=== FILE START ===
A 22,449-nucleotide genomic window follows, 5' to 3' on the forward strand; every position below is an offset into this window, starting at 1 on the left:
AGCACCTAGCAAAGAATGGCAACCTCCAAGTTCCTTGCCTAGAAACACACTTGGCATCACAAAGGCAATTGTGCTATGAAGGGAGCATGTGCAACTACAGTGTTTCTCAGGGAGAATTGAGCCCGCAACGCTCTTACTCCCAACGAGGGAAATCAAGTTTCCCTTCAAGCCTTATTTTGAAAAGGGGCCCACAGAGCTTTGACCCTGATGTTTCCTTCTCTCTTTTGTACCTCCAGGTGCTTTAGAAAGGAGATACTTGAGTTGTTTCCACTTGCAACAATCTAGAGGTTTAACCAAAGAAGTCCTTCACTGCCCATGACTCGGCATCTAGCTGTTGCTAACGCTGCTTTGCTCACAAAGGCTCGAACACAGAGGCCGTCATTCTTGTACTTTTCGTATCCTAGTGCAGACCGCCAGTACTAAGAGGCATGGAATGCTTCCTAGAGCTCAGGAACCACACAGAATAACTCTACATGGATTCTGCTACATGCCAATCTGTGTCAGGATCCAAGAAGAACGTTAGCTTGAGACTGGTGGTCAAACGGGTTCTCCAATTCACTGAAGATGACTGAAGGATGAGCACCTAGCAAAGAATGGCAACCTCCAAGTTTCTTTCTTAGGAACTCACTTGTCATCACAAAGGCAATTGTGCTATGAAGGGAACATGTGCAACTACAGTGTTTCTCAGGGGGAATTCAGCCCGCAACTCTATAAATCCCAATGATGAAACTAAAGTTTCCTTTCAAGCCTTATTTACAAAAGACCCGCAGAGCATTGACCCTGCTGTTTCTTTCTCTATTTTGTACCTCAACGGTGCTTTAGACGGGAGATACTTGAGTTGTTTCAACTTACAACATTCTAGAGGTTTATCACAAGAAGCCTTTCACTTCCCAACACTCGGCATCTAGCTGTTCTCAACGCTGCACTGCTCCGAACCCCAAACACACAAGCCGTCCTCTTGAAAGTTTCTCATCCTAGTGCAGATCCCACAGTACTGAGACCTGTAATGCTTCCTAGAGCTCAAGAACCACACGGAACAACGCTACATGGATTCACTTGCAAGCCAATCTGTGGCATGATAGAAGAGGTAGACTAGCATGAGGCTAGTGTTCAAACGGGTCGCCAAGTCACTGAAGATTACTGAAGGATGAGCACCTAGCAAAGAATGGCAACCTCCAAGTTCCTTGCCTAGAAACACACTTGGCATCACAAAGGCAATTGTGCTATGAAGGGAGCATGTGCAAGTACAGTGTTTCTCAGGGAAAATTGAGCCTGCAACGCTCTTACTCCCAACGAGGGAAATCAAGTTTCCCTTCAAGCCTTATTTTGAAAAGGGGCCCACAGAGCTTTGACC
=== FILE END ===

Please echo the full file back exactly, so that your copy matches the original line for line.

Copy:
A 22,449-nucleotide genomic window follows, 5' to 3' on the forward strand; every position below is an offset into this window, starting at 1 on the left:
AGCACCTAGCAAAGAATGGCAACCTCCAAGTTCCTTGCCTAGAAACACACTTGGCATCACAAAGGCAATTGTGCTATGAAGGGAGCATGTGCAACTACAGTGTTTCTCAGGGAGAATTGAGCCCGCAACGCTCTTACTCCCAACGAGGGAAATCAAGTTTCCCTTCAAGCCTTATTTTGAAAAGGGGCCCACAGAGCTTTGACCCTGATGTTTCCTTCTCTCTTTTGTACCTCCAGGTGCTTTAGAAAGGAGATACTTGAGTTGTTTCCACTTGCAACAATCTAGAGGTTTAACCAAAGAAGTCCTTCACTGCCCATGACTCGGCATCTAGCTGTTGCTAACGCTGCTTTGCTCACAAAGGCTCGAACACAGAGGCCGTCATTCTTGTACTTTTCGTATCCTAGTGCAGACCGCCAGTACTAAGAGGCATGGAATGCTTCCTAGAGCTCAGGAACCACACAGAATAACTCTACATGGATTCTGCTACATGCCAATCTGTGTCAGGATCCAAGAAGAACGTTAGCTTGAGACTGGTGGTCAAACGGGTTCTCCAATTCACTGAAGATGACTGAAGGATGAGCACCTAGCAAAGAATGGCAACCTCCAAGTTTCTTTCTTAGGAACTCACTTGTCATCACAAAGGCAATTGTGCTATGAAGGGAACATGTGCAACTACAGTGTTTCTCAGGGGGAATTCAGCCCGCAACTCTATAAATCCCAATGATGAAACTAAAGTTTCCTTTCAAGCCTTATTTACAAAAGACCCGCAGAGCATTGACCCTGCTGTTTCTTTCTCTATTTTGTACCTCAACGGTGCTTTAGACGGGAGATACTTGAGTTGTTTCAACTTACAACATTCTAGAGGTTTATCACAAGAAGCCTTTCACTTCCCAACACTCGGCATCTAGCTGTTCTCAACGCTGCACTGCTCCGAACCCCAAACACACAAGCCGTCCTCTTGAAAGTTTCTCATCCTAGTGCAGATCCCACAGTACTGAGACCTGTAATGCTTCCTAGAGCTCAAGAACCACACGGAACAACGCTACATGGATTCACTTGCAAGCCAATCTGTGGCATGATAGAAGAGGTAGACTAGCATGAGGCTAGTGTTCAAACGGGTCGCCAAGTCACTGAAGATTACTGAAGGATGAGCACCTAGCAAAGAATGGCAACCTCCAAGTTCCTTGCCTAGAAACACACTTGGCATCACAAAGGCAATTGTGCTATGAAGGGAGCATGTGCAAGTACAGTGTTTCTCAGGGAAAATTGAGCCTGCAACGCTCTTACTCCCAACGAGGGAAATCAAGTTTCCCTTCAAGCCTTATTTTGAAAAGGGGCCCACAGAGCTTTGACC